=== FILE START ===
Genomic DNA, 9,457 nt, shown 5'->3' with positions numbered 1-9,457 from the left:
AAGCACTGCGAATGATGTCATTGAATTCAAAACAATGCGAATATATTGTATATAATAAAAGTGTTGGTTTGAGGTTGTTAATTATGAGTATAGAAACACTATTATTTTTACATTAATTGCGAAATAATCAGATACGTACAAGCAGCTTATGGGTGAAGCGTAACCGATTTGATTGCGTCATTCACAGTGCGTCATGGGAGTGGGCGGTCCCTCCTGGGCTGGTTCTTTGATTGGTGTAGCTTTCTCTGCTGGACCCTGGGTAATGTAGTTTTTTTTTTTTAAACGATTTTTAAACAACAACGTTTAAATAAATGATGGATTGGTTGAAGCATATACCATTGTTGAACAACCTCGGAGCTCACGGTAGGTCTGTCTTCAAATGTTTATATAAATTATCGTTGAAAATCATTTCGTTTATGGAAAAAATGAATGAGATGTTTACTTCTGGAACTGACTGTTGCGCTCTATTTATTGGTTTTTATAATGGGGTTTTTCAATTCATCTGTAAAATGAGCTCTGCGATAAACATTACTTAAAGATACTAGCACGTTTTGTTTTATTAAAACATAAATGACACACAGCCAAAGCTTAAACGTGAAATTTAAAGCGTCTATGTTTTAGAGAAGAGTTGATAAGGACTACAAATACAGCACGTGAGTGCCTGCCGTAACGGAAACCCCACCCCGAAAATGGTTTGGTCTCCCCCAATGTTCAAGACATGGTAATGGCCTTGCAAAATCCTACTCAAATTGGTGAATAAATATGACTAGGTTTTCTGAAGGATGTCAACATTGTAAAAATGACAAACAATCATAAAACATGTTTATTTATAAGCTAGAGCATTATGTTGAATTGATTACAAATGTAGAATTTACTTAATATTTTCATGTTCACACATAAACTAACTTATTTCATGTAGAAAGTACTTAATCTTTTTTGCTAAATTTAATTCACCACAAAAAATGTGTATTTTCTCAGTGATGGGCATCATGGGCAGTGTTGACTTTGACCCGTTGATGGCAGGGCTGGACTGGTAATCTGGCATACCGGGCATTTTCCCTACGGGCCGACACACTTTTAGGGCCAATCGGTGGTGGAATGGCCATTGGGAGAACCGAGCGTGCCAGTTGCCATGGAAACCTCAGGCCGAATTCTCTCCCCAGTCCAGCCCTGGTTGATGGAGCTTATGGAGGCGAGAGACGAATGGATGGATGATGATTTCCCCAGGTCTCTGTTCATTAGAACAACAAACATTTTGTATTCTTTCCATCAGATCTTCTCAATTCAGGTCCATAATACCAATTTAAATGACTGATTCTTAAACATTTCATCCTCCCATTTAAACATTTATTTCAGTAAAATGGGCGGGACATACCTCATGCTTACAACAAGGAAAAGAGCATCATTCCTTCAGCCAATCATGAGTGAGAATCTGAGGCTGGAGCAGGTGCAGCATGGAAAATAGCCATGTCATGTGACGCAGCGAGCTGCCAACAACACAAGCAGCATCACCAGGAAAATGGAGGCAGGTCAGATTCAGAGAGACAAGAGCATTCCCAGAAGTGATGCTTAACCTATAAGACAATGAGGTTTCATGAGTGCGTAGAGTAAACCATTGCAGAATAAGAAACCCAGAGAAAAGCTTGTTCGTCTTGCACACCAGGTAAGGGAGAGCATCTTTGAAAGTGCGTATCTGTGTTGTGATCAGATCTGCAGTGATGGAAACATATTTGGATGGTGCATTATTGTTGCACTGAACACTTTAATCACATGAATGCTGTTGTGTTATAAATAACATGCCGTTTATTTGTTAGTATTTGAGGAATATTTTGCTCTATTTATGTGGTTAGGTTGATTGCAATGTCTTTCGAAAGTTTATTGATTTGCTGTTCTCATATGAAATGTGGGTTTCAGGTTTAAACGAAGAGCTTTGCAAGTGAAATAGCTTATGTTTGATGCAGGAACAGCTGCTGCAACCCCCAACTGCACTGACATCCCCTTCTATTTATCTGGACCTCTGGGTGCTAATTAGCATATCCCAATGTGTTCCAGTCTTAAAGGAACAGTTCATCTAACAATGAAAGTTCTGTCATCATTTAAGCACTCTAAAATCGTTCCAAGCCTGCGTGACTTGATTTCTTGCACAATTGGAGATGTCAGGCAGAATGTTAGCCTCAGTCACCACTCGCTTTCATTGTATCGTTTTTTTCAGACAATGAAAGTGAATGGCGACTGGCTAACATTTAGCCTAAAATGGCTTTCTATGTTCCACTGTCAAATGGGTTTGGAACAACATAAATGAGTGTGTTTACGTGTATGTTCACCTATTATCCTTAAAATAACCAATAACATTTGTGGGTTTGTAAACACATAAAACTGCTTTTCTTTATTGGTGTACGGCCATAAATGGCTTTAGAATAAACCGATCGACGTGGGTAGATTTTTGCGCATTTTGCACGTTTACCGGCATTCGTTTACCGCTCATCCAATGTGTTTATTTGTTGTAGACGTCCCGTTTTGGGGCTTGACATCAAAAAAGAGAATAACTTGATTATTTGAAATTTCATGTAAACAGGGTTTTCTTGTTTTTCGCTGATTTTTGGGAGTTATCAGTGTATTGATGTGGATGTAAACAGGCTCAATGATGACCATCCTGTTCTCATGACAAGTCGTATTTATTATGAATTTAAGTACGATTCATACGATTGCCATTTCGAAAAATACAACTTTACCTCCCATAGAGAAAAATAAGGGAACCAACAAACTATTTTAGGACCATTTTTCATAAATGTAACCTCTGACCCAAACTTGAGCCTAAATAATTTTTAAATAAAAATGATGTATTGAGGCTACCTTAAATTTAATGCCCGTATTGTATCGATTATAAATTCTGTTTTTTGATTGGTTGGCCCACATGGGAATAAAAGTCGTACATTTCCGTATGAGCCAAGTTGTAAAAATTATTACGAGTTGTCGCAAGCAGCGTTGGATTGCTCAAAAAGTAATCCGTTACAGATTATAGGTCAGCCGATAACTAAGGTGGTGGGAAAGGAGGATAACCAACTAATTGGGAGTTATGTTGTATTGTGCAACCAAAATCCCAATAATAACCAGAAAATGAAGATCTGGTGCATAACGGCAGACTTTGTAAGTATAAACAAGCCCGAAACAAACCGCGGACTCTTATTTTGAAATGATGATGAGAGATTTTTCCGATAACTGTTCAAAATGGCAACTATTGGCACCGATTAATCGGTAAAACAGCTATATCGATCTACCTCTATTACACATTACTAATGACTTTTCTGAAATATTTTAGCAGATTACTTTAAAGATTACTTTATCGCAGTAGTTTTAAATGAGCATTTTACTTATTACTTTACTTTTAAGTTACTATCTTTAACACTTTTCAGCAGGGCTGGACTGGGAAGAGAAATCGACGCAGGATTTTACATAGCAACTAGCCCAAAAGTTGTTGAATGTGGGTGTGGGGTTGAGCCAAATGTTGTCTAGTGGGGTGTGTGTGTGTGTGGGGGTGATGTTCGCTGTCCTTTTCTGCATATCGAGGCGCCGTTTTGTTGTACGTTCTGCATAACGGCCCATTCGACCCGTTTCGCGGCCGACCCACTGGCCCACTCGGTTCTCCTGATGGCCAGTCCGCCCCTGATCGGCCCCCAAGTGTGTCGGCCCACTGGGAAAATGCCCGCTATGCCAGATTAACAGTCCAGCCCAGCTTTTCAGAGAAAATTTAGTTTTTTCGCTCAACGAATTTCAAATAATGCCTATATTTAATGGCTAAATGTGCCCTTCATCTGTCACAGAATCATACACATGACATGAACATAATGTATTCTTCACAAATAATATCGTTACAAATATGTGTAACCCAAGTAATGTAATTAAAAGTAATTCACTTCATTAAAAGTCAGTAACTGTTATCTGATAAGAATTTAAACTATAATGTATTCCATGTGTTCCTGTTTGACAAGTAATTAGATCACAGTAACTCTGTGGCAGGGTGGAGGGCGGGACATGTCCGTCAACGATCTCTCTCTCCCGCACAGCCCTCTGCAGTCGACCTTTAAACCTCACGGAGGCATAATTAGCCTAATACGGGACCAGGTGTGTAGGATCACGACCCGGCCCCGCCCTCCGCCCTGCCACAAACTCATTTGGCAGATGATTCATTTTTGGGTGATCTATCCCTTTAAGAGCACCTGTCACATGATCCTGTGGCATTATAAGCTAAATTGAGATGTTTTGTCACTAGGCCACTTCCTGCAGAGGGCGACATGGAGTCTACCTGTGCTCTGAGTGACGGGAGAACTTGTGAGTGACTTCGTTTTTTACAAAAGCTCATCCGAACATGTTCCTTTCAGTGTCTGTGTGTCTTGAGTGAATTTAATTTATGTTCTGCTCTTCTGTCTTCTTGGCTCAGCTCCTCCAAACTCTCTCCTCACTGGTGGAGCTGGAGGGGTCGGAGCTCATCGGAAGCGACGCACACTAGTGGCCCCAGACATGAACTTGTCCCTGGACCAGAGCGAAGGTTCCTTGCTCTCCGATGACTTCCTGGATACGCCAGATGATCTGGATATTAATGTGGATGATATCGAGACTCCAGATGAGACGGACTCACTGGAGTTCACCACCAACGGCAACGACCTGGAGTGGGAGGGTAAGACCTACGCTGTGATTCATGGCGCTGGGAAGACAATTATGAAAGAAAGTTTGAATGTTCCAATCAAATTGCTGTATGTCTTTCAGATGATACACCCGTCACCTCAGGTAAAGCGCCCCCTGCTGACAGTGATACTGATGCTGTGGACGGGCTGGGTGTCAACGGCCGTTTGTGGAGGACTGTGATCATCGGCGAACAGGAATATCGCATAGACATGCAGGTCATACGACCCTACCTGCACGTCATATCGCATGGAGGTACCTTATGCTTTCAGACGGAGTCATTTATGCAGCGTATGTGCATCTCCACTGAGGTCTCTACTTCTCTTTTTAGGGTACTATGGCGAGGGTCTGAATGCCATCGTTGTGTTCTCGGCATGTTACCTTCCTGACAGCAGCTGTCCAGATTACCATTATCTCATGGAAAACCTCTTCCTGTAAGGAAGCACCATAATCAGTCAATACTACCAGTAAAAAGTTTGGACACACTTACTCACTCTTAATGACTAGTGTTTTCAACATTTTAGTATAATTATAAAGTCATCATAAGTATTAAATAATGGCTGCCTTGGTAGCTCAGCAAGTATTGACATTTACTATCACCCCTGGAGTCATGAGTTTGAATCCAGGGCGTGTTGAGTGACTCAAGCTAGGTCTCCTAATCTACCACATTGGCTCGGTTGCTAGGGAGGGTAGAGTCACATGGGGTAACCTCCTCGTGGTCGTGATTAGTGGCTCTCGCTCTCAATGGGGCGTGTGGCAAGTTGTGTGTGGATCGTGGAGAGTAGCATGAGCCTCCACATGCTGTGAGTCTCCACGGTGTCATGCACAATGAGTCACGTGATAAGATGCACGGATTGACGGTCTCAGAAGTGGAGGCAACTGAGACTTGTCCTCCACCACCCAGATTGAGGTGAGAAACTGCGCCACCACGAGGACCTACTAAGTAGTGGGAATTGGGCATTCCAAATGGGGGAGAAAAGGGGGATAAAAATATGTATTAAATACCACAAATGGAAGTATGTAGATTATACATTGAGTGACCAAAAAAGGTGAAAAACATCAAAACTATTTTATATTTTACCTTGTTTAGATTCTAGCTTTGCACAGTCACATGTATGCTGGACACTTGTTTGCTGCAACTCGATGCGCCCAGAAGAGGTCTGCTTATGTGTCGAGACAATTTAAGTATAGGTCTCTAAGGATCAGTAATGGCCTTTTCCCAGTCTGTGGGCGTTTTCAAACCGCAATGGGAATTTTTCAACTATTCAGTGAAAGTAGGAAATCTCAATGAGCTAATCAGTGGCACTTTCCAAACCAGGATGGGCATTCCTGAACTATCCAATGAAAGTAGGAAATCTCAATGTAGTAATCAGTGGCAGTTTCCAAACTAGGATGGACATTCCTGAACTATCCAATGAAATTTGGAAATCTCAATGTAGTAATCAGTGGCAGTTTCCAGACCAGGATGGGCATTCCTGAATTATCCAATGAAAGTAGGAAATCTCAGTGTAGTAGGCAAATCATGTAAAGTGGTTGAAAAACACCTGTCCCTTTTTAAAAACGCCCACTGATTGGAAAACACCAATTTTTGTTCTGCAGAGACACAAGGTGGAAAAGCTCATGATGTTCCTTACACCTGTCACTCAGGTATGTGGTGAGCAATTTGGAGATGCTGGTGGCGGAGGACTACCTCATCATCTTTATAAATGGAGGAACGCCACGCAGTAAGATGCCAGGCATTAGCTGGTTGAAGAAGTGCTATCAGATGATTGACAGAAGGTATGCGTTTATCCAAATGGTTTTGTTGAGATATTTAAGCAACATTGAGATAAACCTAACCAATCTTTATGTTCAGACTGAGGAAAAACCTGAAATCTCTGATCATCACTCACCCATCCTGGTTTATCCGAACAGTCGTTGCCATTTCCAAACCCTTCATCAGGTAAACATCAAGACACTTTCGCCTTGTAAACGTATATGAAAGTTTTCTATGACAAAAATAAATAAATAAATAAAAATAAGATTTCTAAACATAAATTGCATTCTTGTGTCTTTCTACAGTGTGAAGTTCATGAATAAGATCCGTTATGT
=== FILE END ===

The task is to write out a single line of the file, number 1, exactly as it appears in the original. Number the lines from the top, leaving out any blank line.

Genomic DNA, 9,457 nt, shown 5'->3' with positions numbered 1-9,457 from the left: